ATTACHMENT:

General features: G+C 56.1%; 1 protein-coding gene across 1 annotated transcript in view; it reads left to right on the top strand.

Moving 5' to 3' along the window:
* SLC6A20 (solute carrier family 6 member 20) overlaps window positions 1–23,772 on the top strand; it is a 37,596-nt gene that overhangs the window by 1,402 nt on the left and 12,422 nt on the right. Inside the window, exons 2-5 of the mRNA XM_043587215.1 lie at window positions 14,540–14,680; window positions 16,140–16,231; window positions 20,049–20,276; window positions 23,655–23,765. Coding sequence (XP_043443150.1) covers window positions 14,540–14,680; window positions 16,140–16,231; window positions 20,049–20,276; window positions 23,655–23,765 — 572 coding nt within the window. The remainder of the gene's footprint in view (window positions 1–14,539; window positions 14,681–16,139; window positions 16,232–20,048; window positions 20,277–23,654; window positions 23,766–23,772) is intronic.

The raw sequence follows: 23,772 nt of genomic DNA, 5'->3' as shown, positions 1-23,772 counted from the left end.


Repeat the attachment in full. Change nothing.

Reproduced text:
General features: G+C 56.1%; 1 protein-coding gene across 1 annotated transcript in view; it reads left to right on the top strand.

Moving 5' to 3' along the window:
* SLC6A20 (solute carrier family 6 member 20) overlaps window positions 1–23,772 on the top strand; it is a 37,596-nt gene that overhangs the window by 1,402 nt on the left and 12,422 nt on the right. Inside the window, exons 2-5 of the mRNA XM_043587215.1 lie at window positions 14,540–14,680; window positions 16,140–16,231; window positions 20,049–20,276; window positions 23,655–23,765. Coding sequence (XP_043443150.1) covers window positions 14,540–14,680; window positions 16,140–16,231; window positions 20,049–20,276; window positions 23,655–23,765 — 572 coding nt within the window. The remainder of the gene's footprint in view (window positions 1–14,539; window positions 14,681–16,139; window positions 16,232–20,048; window positions 20,277–23,654; window positions 23,766–23,772) is intronic.

The raw sequence follows: 23,772 nt of genomic DNA, 5'->3' as shown, positions 1-23,772 counted from the left end.